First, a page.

Appeal from the Merit Systems Protection Board; No. SE08318910606.
Rich, Circuit Judge, Friedman, Senior Circuit Judge, and Rader, Circuit Judge.
Petitioner appeals from the April 13, 1990 decision of the Merit Systems Protection Board (Board), Docket No. SE08318910606, which reversed the October 20, 1989 Initial Decision of the Administrative Judge (AJ). We affirm.
Petitioner, an unmarried adult child of a deceased former Federal employee who retired under the Civil Service Retirement Act, seeks survivor annuity benefits pursuant to 5 USC 8341(a)(4)(B), (e)(2). To qualify for these benefits, petitioner must be "incapable of self-support because of mental or physical disability incurred before age 18 . . . ." Id . at (a)(4)(B).
In her Initial Decision, the AJ reversed respondent's denial of benefits. Although the AJ found that petitioner's physical disability did not prevent her from performing non-strenuous work, i.e., work requiring clerical or telephone skills, she concluded that petitioner qualified for benefits under 5 USC 8341(a)(4)(B). The AJ found credible petitioner's testimony that she was unable to obtain any employment within her physical capability, and that she could not use the available public transportation in the Philippines -- jeepneys and buses -- to get to work. The AJ surmised that petitioner lacked the financial means to use cars or taxicabs on a regular basis. For these reasons, the AJ concluded, petitioner is "essentially unemployable within her commuting area in the Philippines."
Granting respondent's petition for review of the Initial Decision, the Board reversed the AJ. Petitioner's "limited mobility does not establish that she is incapable of self-support," the Board explained. Additionally, the Board found no basis in the record to support the AJ's conclusion that petitioner's financial condition precluded her from using cars or taxicabs to get to work.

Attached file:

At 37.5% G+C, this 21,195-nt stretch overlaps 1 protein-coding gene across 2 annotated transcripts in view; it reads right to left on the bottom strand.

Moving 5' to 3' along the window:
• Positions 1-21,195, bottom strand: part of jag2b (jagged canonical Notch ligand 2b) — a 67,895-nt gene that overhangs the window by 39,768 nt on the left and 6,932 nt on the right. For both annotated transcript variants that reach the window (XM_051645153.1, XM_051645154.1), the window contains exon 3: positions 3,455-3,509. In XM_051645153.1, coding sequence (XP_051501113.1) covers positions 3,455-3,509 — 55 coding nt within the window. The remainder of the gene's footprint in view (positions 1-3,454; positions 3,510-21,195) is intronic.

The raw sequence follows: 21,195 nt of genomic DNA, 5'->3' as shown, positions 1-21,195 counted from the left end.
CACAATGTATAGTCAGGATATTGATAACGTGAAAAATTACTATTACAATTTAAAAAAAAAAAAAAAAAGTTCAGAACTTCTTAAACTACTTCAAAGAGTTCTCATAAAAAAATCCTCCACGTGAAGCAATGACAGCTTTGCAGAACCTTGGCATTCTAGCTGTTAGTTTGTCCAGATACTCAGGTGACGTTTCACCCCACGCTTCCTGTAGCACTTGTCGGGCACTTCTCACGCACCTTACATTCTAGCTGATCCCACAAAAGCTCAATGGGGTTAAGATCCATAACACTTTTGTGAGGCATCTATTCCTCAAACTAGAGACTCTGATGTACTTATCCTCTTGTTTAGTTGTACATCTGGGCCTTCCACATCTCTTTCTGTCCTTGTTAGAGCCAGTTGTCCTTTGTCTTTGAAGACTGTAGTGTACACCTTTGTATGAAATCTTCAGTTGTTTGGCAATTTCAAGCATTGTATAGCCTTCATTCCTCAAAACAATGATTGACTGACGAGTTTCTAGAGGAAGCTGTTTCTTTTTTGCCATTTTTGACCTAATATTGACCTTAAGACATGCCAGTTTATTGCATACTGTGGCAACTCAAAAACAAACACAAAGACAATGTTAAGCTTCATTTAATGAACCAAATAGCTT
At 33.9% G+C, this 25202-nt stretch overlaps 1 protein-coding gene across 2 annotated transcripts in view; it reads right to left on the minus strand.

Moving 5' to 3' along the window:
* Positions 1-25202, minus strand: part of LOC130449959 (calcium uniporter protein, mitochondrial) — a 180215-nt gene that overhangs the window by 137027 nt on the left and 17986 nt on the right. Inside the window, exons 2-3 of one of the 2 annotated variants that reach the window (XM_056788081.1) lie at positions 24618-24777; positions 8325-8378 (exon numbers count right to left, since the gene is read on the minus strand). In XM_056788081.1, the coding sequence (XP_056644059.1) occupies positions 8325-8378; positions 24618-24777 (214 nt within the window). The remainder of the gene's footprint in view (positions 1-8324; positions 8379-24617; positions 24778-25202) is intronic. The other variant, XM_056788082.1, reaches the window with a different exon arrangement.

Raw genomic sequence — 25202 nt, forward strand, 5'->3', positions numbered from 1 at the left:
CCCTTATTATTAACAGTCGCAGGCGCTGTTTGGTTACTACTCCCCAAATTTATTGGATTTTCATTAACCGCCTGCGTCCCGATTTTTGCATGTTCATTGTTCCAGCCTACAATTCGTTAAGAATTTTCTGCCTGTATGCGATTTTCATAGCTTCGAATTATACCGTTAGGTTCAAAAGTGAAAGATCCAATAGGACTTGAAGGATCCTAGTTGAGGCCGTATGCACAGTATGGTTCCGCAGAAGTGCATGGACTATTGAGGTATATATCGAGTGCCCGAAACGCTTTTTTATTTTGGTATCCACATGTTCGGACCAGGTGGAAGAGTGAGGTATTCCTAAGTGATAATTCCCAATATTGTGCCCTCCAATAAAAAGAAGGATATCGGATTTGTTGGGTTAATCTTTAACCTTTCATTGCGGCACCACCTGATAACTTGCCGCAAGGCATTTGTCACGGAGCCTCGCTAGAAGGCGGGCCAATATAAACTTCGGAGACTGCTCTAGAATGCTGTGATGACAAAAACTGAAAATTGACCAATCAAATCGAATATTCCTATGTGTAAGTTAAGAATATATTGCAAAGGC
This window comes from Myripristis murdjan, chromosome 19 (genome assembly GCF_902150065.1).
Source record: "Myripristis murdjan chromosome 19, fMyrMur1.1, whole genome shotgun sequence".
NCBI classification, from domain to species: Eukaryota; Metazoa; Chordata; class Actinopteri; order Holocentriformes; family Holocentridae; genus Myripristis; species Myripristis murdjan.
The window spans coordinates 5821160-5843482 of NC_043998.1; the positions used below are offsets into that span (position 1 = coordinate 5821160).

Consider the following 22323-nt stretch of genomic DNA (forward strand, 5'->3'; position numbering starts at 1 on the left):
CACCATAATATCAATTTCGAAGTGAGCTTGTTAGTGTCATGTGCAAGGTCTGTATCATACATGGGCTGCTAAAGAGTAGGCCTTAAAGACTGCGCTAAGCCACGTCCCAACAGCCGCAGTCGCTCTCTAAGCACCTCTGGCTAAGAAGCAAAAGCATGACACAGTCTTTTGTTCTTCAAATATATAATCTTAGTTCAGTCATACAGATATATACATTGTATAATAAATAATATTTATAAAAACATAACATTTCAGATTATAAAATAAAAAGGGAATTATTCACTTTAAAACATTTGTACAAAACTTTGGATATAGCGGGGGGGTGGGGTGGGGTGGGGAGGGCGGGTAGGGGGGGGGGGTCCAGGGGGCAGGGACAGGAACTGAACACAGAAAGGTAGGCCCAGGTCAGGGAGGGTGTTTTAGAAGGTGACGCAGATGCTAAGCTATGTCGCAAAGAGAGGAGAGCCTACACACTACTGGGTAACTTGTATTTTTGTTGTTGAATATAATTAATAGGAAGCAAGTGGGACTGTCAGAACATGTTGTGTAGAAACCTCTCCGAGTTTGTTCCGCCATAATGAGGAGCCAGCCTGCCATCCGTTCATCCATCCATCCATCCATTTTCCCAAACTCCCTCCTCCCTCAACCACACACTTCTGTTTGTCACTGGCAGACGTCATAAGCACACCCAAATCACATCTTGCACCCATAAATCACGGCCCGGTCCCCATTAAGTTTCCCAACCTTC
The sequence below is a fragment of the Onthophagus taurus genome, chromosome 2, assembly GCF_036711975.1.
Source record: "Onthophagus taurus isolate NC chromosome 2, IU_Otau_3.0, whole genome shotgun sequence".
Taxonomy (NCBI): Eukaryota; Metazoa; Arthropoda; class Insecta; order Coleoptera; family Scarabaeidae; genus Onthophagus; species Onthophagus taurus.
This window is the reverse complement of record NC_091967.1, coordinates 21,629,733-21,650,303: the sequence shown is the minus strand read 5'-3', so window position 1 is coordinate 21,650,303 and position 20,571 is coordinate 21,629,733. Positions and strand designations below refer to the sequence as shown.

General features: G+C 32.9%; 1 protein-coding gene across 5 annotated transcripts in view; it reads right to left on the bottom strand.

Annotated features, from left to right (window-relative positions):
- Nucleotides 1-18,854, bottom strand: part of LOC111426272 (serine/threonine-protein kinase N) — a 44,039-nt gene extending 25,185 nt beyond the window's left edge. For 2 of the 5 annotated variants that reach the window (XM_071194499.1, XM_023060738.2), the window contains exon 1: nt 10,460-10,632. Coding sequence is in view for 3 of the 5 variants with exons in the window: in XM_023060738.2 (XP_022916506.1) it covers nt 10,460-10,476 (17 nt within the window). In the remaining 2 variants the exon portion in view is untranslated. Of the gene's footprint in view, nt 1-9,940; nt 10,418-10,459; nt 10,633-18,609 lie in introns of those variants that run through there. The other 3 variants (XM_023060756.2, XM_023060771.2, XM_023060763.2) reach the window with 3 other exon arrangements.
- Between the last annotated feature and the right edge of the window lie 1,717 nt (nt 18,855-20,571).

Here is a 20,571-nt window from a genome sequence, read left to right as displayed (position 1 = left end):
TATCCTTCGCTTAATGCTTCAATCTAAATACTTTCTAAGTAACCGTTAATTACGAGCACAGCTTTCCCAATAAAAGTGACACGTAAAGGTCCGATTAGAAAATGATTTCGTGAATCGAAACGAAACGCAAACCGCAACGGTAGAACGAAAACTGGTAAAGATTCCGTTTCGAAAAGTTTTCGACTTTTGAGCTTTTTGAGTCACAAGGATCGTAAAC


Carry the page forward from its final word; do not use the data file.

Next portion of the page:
Although we sympathize with petitioner's plight, our standard of review is limited in scope. We may not overturn the Board's decision unless it was arbitrary, capricious, contrary to the law, an abuse of discretion, or unsupported by substantial evidence. 5 USC 7703(c). The decision turned on the Board's interpretation of the phrase "incapable of self-support." An agency's interpretation of the statute it is charged with administering is entitled to deference. Davis v. Office of Personnel Management, 918 F.2d 944, 946 (Fed. Cir. 1990). In view of the unchallenged factual finding that petitioner is physically capable of performing non-strenuous work, we cannot say that the Board's determination that petitioner was not "incapable of self-support" was erroneous or unreasonable. We accordingly affirm.